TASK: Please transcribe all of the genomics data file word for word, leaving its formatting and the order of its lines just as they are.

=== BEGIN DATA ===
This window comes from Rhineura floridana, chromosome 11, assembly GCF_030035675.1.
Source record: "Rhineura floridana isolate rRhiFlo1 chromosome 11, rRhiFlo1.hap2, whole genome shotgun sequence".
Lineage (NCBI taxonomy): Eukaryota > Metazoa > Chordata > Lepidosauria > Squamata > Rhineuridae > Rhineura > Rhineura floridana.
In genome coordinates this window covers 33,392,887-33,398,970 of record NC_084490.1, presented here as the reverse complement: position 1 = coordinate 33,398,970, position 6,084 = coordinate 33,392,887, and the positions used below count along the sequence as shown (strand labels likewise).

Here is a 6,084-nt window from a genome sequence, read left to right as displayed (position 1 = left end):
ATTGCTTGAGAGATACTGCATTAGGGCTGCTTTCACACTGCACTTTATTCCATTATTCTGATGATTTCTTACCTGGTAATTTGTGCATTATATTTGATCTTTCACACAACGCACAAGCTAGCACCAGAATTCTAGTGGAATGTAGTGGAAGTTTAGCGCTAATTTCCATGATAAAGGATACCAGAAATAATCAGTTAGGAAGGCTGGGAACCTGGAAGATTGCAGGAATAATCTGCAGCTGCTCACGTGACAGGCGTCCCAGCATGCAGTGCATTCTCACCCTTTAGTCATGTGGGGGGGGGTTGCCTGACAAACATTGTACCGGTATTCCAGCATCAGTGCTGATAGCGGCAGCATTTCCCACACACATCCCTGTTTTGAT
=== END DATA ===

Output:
This window comes from Rhineura floridana, chromosome 11, assembly GCF_030035675.1.
Source record: "Rhineura floridana isolate rRhiFlo1 chromosome 11, rRhiFlo1.hap2, whole genome shotgun sequence".
Lineage (NCBI taxonomy): Eukaryota > Metazoa > Chordata > Lepidosauria > Squamata > Rhineuridae > Rhineura > Rhineura floridana.
In genome coordinates this window covers 33,392,887-33,398,970 of record NC_084490.1, presented here as the reverse complement: position 1 = coordinate 33,398,970, position 6,084 = coordinate 33,392,887, and the positions used below count along the sequence as shown (strand labels likewise).

Here is a 6,084-nt window from a genome sequence, read left to right as displayed (position 1 = left end):
ATTGCTTGAGAGATACTGCATTAGGGCTGCTTTCACACTGCACTTTATTCCATTATTCTGATGATTTCTTACCTGGTAATTTGTGCATTATATTTGATCTTTCACACAACGCACAAGCTAGCACCAGAATTCTAGTGGAATGTAGTGGAAGTTTAGCGCTAATTTCCATGATAAAGGATACCAGAAATAATCAGTTAGGAAGGCTGGGAACCTGGAAGATTGCAGGAATAATCTGCAGCTGCTCACGTGACAGGCGTCCCAGCATGCAGTGCATTCTCACCCTTTAGTCATGTGGGGGGGGGTTGCCTGACAAACATTGTACCGGTATTCCAGCATCAGTGCTGATAGCGGCAGCATTTCCCACACACATCCCTGTTTTGAT